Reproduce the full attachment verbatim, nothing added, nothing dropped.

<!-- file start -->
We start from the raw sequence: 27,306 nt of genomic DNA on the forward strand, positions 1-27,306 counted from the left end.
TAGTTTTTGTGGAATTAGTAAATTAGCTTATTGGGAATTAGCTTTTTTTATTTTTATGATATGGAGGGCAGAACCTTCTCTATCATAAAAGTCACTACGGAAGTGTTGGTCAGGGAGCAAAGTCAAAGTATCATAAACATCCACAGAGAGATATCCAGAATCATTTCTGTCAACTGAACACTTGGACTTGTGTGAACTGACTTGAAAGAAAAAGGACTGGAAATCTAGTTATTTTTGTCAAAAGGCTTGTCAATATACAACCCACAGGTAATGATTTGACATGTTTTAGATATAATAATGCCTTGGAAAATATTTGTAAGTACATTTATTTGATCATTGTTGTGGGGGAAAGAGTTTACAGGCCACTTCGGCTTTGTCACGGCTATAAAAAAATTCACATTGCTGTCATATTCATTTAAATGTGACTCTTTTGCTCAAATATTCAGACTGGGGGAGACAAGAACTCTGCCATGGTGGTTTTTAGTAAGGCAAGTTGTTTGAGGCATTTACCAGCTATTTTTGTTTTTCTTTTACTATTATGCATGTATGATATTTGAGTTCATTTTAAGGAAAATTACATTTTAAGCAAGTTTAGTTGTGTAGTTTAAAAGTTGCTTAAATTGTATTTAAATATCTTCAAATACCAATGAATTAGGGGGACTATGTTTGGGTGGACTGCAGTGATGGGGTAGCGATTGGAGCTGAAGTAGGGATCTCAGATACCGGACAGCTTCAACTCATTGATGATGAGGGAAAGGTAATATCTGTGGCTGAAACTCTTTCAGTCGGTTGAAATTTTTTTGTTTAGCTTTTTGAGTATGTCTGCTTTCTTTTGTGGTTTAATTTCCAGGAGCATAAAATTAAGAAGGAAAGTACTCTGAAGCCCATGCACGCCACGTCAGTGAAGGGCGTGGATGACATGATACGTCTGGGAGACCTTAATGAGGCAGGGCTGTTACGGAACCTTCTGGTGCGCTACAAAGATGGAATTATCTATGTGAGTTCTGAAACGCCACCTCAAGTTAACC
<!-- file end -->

We start from the raw sequence: 27,306 nt of genomic DNA on the forward strand, positions 1-27,306 counted from the left end.
TAGTTTTTGTGGAATTAGTAAATTAGCTTATTGGGAATTAGCTTTTTTTATTTTTATGATATGGAGGGCAGAACCTTCTCTATCATAAAAGTCACTACGGAAGTGTTGGTCAGGGAGCAAAGTCAAAGTATCATAAACATCCACAGAGAGATATCCAGAATCATTTCTGTCAACTGAACACTTGGACTTGTGTGAACTGACTTGAAAGAAAAAGGACTGGAAATCTAGTTATTTTTGTCAAAAGGCTTGTCAATATACAACCCACAGGTAATGATTTGACATGTTTTAGATATAATAATGCCTTGGAAAATATTTGTAAGTACATTTATTTGATCATTGTTGTGGGGGAAAGAGTTTACAGGCCACTTCGGCTTTGTCACGGCTATAAAAAAATTCACATTGCTGTCATATTCATTTAAATGTGACTCTTTTGCTCAAATATTCAGACTGGGGGAGACAAGAACTCTGCCATGGTGGTTTTTAGTAAGGCAAGTTGTTTGAGGCATTTACCAGCTATTTTTGTTTTTCTTTTACTATTATGCATGTATGATATTTGAGTTCATTTTAAGGAAAATTACATTTTAAGCAAGTTTAGTTGTGTAGTTTAAAAGTTGCTTAAATTGTATTTAAATATCTTCAAATACCAATGAATTAGGGGGACTATGTTTGGGTGGACTGCAGTGATGGGGTAGCGATTGGAGCTGAAGTAGGGATCTCAGATACCGGACAGCTTCAACTCATTGATGATGAGGGAAAGGTAATATCTGTGGCTGAAACTCTTTCAGTCGGTTGAAATTTTTTTGTTTAGCTTTTTGAGTATGTCTGCTTTCTTTTGTGGTTTAATTTCCAGGAGCATAAAATTAAGAAGGAAAGTACTCTGAAGCCCATGCACGCCACGTCAGTGAAGGGCGTGGATGACATGATACGTCTGGGAGACCTTAATGAGGCAGGGCTGTTACGGAACCTTCTGGTGCGCTACAAAGATGGAATTATCTATGTGAGTTCTGAAACGCCACCTCAAGTTAACC